It has also been suggested that sustainable development has become something of an unquestioned given, a notion so linked to the moral discourses of enviromentalism that it is hard to question its practices. Adams(1995) suggests that in spite of the multiple meanings of the notion, sustainable development has “colonized academic discussion of development”, and is rarely given any careful scrutiny or critical analysis (p.87). The discourse of sustainable development, he argues, has its origins not so much in development theory as in “Northern environmentalism” (p.88), and thus it is tied more to a form of environmental moralising than to more direct concerns for local participation in local based projects for improvement of different conditions. Looking at the ways in which sustainable development derives from “technocentrist environmentalism”, Adams argues that it “shares the dominant industrialist and modernist ideology of …developmentalism”, based as it is on rational capitalist planning models (pp. 89-90). Thus, sustainable development may be seen “as simply one more transient label on the trickle of capital flows of aid donors from the industrialized North, and something that allowed ‘business as usual’ by international capital” (p.99).
This passage is an exercise in the elitism which Orwell despised, the empty repetition of fixed phrases
A scrupulous writer, in every sentence that he writes, will ask himself at least four questions, thus:
- What am I trying to say?
- What words will express it?
- What image or idiom will make it clearer?
- Is this image fresh enough to have an effect?
And he will probably ask himself two more:
- Could I put it more shortly?
- Have I said anything that is avoidably ugly?
But you are not obliged to go to all this trouble. You can shirk it by simply throwing your mind open and letting the ready-made phrases come crowding in. They will construct your sentences for you — even think your thoughts for you, to a certain extent — and at need they will perform the important service of partially concealing your meaning even from yourself. It is at this point that the special connection between politics and the debasement of language becomes clear.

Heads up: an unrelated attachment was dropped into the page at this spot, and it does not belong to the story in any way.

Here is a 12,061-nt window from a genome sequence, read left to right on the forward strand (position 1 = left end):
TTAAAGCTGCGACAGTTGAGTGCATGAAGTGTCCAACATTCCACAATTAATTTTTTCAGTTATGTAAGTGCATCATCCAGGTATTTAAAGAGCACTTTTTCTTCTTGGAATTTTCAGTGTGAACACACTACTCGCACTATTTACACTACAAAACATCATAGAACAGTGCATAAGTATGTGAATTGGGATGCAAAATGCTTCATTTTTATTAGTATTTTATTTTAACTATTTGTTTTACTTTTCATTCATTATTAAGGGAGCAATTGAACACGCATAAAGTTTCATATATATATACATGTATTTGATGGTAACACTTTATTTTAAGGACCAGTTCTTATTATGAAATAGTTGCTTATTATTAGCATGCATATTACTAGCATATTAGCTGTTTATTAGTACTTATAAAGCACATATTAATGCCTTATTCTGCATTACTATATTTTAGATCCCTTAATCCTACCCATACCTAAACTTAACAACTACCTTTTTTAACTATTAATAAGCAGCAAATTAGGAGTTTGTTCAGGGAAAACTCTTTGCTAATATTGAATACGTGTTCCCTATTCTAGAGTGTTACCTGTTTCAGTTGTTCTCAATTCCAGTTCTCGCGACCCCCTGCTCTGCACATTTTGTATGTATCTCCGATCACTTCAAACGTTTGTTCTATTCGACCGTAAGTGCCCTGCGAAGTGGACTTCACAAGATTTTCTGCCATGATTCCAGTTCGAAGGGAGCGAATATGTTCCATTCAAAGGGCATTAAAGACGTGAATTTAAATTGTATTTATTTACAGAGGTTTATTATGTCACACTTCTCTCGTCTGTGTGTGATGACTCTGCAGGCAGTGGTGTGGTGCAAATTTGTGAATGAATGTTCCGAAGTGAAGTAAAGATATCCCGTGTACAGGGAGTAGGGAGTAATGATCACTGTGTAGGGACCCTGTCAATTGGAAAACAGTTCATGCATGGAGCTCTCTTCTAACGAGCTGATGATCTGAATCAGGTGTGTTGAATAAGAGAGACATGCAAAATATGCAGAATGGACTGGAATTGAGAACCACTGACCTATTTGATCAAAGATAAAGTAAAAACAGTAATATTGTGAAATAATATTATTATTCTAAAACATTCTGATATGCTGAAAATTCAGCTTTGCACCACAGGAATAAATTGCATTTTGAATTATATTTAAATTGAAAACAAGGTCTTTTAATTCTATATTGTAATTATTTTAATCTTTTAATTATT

That Holborow does not challenge Pennycook for his obtuseness (it should be noted that she writes so well herself, except when attempting to take Pennycook on using his own linguistic jargon) is down to the fact her book ultimately exists on an academic and not a political level. We are not saying that Holborow does not suggest any political consequences of the theory she develops but she is ultimately concerned with general theory and not political action as was Orwell in his writing. Here she writes as a member of the academic community, (her own willing hands tied). Indeed, we know here at Marxist TEFL, we should attend to some of our writing in the spirit Orwell suggests. We would not, however, suggest that Orwell’s approach to these issues is non-political and purely a matter of style. Orwell’s pamphlet is, in fact, equivalent to sloganeering. He is attempting to raise clear politic goals in a definite political period as opposed to an excericse in outlining genral thoretical standpoints. It is Orwell who is the Leninist of language and not Holborow.
We would reiterate our claim, therefore, along with Orwell, that both Student A and Student B are correct in their approach to standard English. We need to make the language more real and everyday without sacrificing the intelligibility, logic and simple aesthetics of expression. The two students are raising clear political questions, unfortunately so many in the teaching profession are trailing behind them. The students have shown a lead, let’s follow them.